Today’s report identifies scope to further reduce the time taken to process applications, thereby leading to potential savings, but without necessarily reducing the time spent by caseworkers considering each application. The measures suggested include making better use of the capacity that is already available in the fast track process, and redesigning elements of the initial decision stage to reduce the “down-time” normally allowed when processing applications, saving an estimated £21 million for example. And a number of specific actions are recommended for strengthening the quality of initial decision-making, including better training for staff and for strengthening the Directorate’s quality assurance arrangements.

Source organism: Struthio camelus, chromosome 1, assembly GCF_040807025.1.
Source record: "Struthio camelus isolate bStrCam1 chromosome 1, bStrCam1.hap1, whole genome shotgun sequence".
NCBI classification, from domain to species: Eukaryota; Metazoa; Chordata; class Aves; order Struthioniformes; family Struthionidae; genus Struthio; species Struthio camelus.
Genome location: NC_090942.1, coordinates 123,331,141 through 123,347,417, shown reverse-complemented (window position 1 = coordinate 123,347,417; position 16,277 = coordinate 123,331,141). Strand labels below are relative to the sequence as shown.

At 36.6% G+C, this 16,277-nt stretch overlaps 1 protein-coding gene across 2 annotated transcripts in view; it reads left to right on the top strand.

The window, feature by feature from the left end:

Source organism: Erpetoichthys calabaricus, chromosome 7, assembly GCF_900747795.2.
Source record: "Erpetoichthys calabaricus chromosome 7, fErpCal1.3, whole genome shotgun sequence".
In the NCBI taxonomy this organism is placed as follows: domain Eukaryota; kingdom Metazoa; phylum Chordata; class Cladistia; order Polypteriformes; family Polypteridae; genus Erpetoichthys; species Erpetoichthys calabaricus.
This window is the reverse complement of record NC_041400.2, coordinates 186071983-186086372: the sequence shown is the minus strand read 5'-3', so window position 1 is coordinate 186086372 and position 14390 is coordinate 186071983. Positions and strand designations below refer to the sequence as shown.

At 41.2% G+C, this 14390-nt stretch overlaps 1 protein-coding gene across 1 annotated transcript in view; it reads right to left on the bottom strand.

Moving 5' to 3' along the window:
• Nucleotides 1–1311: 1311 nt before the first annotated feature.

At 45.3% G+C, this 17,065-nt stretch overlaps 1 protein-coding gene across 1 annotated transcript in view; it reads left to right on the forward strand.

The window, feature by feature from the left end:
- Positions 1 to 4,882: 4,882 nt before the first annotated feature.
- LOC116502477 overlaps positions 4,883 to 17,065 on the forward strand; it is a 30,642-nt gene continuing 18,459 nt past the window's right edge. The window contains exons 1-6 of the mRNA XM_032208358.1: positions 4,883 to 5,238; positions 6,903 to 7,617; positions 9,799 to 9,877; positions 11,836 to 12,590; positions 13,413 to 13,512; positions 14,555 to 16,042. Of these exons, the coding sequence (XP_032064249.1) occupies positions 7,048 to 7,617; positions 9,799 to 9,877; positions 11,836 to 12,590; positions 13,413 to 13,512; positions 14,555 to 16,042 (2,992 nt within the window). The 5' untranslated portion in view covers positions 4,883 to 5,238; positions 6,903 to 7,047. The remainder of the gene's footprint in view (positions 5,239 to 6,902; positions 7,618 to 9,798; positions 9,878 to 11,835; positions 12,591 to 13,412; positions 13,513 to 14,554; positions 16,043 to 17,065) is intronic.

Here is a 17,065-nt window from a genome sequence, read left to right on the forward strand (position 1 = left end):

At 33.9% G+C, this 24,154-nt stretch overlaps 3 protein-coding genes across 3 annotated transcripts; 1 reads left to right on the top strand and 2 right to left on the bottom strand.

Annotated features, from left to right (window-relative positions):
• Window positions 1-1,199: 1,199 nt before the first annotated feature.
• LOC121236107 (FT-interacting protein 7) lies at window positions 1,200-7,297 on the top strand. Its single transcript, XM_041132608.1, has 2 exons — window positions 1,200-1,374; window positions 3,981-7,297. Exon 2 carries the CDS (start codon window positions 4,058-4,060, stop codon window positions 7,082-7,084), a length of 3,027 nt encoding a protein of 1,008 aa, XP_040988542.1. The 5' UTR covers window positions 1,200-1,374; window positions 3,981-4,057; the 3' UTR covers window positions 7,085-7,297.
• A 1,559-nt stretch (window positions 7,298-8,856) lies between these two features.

"Quick and soundly-based decisions on asylum applications reduce the cost to the taxpayer and uncertainty for the applicant. The Immigration and Nationality Directorate and Immigration Appellate Authority have been successful in making decisions on new applications much more quickly, hence my belief that had the Directorate maintained, for example, the capacity achieved in 2001 further substantial savings could have been made."

"The complex challenges faced by the Directorate’s caseworkers should not be underestimated, however. Improved recruitment, more extensive training and more specialisation in dealing with particular types of cases would improve the quality of decision-making by the Directorate. Higher quality decision-making at the initial stage might save the taxpayer money and make it easier to return failed applicants more quickly to their country of origin."

Sir John Bourn